AUSTIN — Some of the bloggers and activists here for Netroots Nation have been irritated for the past few days that Sen. Barack Obama was not in attendance.
Attendee David Boyle told Obama’s deputy campaign manager Steve Hildebrand that during a panel discussion earlier today, and the campaign let Doyle know he would indeed be playing the video this evening.
He said his boss “needs the netroots,” and, “We don’t turn down help and support from anybody.”
But most of the attendees didn’t know that, and the Saturday night keynote is one of the least attended events of the conference.
Hildebrand also told the panel the campaign had “no larger priority” than registering new voters this summer and fall, adding there are 56 million unregistered voters in the nation.
He said the campaign would organize a 3-day massive voter registration drive on Labor Day weekend following the Democratic National Convention in August.
“We need everyone in this party to get behind this effort,” he said, suggesting that with a large enough effort Team Obama could register “millions of new people that weekend alone.”
He said many of the unregistered voters are low-income or are minorities. “Those are our people,” he said, and the progressive community must help to court them and engage them.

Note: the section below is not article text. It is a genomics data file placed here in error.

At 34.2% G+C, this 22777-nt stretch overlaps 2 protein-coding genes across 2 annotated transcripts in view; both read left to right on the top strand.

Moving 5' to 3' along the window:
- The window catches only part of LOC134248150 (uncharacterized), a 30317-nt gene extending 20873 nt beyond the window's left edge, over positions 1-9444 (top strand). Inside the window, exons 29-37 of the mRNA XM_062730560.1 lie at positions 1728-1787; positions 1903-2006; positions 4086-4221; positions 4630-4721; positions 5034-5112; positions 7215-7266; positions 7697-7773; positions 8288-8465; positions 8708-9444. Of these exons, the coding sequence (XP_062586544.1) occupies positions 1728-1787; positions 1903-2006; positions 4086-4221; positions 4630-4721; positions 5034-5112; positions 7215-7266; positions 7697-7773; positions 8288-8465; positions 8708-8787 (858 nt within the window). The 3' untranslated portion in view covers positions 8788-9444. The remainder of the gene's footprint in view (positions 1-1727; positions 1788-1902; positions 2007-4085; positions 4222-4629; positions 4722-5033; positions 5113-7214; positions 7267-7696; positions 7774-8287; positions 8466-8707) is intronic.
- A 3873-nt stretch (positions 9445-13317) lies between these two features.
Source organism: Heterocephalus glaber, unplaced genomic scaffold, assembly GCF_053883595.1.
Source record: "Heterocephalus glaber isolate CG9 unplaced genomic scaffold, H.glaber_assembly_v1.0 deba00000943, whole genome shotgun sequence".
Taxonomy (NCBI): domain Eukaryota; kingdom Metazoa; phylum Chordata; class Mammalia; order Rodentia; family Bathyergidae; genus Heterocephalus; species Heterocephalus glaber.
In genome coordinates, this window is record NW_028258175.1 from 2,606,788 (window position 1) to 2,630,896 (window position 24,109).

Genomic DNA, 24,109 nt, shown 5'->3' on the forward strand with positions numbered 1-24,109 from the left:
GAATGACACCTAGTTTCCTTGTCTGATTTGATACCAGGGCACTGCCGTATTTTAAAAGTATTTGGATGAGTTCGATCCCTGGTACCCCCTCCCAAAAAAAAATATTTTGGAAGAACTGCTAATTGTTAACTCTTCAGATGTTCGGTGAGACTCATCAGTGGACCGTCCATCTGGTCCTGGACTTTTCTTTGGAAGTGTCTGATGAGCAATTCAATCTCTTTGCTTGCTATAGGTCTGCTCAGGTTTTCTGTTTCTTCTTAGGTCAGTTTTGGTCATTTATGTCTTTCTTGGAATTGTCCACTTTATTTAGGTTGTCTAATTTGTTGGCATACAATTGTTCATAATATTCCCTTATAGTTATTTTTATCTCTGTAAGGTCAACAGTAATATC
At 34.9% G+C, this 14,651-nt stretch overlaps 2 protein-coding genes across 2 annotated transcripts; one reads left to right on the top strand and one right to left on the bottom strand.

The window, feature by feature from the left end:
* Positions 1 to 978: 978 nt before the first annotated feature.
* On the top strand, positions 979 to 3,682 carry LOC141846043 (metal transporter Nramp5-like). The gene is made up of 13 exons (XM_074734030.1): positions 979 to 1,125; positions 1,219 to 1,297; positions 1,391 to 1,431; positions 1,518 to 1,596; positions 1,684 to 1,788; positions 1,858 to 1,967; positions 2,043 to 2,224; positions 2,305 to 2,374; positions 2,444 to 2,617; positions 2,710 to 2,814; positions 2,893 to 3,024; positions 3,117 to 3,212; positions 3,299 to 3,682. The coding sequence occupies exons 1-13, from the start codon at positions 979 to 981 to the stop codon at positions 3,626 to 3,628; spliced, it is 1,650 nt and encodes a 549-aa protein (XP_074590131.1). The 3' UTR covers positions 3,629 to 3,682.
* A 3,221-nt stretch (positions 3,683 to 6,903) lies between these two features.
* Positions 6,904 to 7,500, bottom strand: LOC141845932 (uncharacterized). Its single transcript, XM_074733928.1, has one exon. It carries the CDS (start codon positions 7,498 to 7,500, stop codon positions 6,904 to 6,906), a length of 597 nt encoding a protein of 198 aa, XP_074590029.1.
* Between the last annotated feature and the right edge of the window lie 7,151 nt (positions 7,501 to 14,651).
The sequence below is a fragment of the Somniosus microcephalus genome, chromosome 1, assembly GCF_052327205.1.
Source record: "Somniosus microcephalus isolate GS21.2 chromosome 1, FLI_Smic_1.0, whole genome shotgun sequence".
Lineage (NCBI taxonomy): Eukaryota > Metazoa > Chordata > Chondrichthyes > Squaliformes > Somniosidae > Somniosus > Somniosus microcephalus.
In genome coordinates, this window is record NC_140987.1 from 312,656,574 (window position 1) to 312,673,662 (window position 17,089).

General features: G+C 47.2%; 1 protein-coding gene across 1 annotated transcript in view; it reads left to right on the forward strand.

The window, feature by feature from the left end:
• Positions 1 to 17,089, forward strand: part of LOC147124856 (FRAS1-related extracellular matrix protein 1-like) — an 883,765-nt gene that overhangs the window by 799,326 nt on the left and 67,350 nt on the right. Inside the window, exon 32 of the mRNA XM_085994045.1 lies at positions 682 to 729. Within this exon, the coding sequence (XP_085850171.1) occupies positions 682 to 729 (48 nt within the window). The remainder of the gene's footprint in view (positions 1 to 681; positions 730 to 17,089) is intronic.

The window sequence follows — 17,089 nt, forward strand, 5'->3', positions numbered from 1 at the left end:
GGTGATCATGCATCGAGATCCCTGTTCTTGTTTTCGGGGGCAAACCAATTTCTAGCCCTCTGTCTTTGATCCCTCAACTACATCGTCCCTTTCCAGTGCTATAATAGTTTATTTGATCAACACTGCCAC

In Texas alone, he said, there are 2.3 million unregisitered voters. Of those, 600,000 are black and 1 million are Hispanic. By registering those voters and reaching out to them to “build a movement,” the Democrats could have a lasting majority, he said.
Here’s some (low quality, sorry) video I took of the Obama video on the jumbotron that offers a bit of crowd reaction to their nominee.
Here’s the full Obama address:
Obama also joked about the protest page bloggers set up on his own campaign site over his FISA vote.
Netroots Nation organizers also announced the host city for the 2009 event — and said both the hotel and convention site will be union-run.
Next year, the event will be held August 13 through 16 in Pittsburgh and it will include a carbon offset program.
— Christina Bellantoni, national political reporter,
The Washington Times
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